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Body Fat Percentage

Measuring body fat percentage is a method of discovering the correct body weight and composition. Beneath the skin is a layer of subcutaneous fat, and the percentage of total body fat can be measured by taking the 'skinfold' at selected points on the body with a pair of callipers. This test only requires four measurements. A similar alternative method is the Yuhasz skinfold test which requires six measurements.


This test aims to monitor the athlete's level of body fat.

Required Resources

To conduct this test, you will require:

  • Skinfold callipers
  • Assistant
Calipers Body Fat

Measurement Sites

The assistant records measurements taken from the following sites:

Triceps Triceps

The athlete's arm hangs naturally by their side. The assistant takes a vertical fold midway between the shoulder and the elbow on the back of the arm.

Subscapula Subscapular

The assistant takes a diagonal fold across the back, just below the shoulder blade.

Biceps Biceps

The athlete's arm hangs naturally by their side. The assistant takes a vertical fold midway between the shoulder and the elbow on the front of the arm.

Suprailiac Suprailiac

The assistant takes a diagonal fold just above the hip bone.

How to conduct the test

  • The assistant takes the measurements, in millimetres, on the right side of the athlete's body
  • The assistant picks up the skinfold between the thumb and the index finger to include two thicknesses of the athlete's skin and subcutaneous fat
  • The assistant locates the callipers about one centimetre from the fingers and at a depth equal to the fold's thickness
  • The assistant repeats each measurement three times and records the average value
  • The assistant records the sum of the four measurements and uses this value to assess the athlete's percentage of body fat


To estimate the percentage of body fat, the weight of body fat and fat-free body weight, please enter the skin fold measurement, age, weight and gender and then select the 'Calculate' button.

Skinfold mm (between 20mm & 100mm)
Estimated body fat %
Body fat weight lbs or kg
Fat-free body weight lbs or kg

Fat-free Body Mass & Lean Body Mass

Fat-free body mass (FFBM) represents the body mass devoid of all fat, whereas lean body mass (LBM) contains a small percentage of essential fat.

LBM is a theoretical value developed by Behnke (1974)[2]. For men, Behnke considered it to be FFBM+3% essential fat, and for females, FFBM+12% fat (3% essential fat + 9% sex-specific essential fat).

Fat and Fat-Free Tissue Density

The density of fat and fat free tissue remains relatively constant: fat = 0.9 grm/cm³ and fat free tissue = 1.1 grm/cm³.

Typical % Body Fat (Wilmore 1994)[1]

The average man has 15 to 17% body fat, while the average woman is between 18 and 22%. Typical values for elite athletes are 6% to 12% for men and 12% to 20% for women. The following table details the percentage of body fat for male and female athletes for various sports.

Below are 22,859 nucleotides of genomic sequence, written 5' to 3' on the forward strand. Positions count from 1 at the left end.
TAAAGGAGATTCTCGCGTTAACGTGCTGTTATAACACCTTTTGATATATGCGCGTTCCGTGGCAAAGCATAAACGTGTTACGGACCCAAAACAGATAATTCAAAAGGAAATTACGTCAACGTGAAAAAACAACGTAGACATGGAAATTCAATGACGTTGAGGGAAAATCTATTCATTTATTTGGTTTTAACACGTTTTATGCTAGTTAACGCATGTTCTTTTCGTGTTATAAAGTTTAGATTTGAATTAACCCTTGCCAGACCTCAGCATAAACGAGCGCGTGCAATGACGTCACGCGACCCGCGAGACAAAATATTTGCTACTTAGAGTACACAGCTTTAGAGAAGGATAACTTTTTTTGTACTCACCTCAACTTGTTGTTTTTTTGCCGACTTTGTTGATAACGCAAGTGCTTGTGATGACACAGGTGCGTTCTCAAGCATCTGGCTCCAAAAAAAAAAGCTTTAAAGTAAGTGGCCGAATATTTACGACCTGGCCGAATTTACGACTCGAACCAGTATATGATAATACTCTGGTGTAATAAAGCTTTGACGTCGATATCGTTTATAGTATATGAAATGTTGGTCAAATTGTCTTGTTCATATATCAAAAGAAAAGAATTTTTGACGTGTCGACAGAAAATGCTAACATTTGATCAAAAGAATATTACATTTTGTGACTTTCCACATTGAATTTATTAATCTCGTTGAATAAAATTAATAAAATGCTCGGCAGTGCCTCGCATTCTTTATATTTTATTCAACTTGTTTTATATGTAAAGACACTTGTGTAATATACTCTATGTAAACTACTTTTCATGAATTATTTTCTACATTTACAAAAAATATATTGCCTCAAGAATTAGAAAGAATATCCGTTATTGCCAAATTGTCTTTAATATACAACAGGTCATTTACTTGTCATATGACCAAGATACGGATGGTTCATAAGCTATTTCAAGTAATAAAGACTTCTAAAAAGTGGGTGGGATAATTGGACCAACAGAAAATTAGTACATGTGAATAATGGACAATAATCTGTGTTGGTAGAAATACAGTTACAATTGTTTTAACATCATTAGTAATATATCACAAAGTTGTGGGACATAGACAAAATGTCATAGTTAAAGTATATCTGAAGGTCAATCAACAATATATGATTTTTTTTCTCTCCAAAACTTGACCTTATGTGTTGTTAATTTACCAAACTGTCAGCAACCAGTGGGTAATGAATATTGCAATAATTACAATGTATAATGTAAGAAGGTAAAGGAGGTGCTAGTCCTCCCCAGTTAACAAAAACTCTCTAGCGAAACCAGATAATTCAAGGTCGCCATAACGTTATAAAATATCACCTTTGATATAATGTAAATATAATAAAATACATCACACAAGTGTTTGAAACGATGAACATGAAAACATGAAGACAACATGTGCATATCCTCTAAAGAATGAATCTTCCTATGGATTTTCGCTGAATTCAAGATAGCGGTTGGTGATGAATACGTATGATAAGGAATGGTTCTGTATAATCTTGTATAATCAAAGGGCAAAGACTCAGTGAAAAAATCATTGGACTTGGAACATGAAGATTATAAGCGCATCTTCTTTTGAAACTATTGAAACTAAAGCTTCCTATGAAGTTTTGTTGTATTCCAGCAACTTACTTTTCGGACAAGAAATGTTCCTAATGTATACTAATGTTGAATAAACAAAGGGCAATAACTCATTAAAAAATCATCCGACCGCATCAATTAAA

Sport Male Female
Baseball 12-16% 12-19%
Basketball 6-12% 20-28%
Canoeing 6-12% 10-16%
Cycling 5-14% 15-20%
Field Hockey 8-14% 12-18%
Gymnastics 5-13% 10-16%
Rowing 6-14% 12-19%
Swimming 9-13% 14-24%
Tennis 12-15% 16-24%
Track - Jumpers 7-11% 10-18%
Track - Runners 8-10% 12-19%
Track - Throwers 14-20% 20-27%
Triathlon 5-11% 10-15%
Volleyball 11-14% 16-24%


Analysis of the result is by comparing it with previous tests' results. It is expected that, with appropriate training and diet between each test, the analysis would indicate an improvement in the athlete's body fat percentage.

Target Group

This test is suitable for everyone but not for individuals where the test would be contraindicated.


Test reliability refers to how a test is consistent and stable in measuring its intended measure. Reliability will depend upon how strict the test is conducted. The following link provides various factors influencing the results and test reliability.


Test validity refers to the degree to which the test measures what it claims to measure and the extent to which inferences, conclusions, and decisions based on test scores are appropriate and meaningful. This test provides a means to monitor training on the athlete's physical development.

The test is not a good predictor of percentage body fat; however, it can indicate changes in body composition over time.


  • Minimal equipment required
  • Simple to set up and conduct
  • Can be conducted almost anywhere


  • Specialist equipment required - Skinfold callipers
  • Assistant required to administer the test


  1. WILMORE, J.H. and COSTILL, D.L. (1994) Physiology of sport and exercise. Human Kinetics, Champaign, Illinois
  2. BEHNKE, A.R. and WILMORE, J.H. (1974) Evaluation and Regulation of Body Build and Composition. Englewood Cliffs, NJ: Prentice Hall

Page Reference

If you quote information from this page in your work, then the reference for this page is:

  • MACKENZIE, B. (1998) Body fat Percentage [WWW] Available from: [Accessed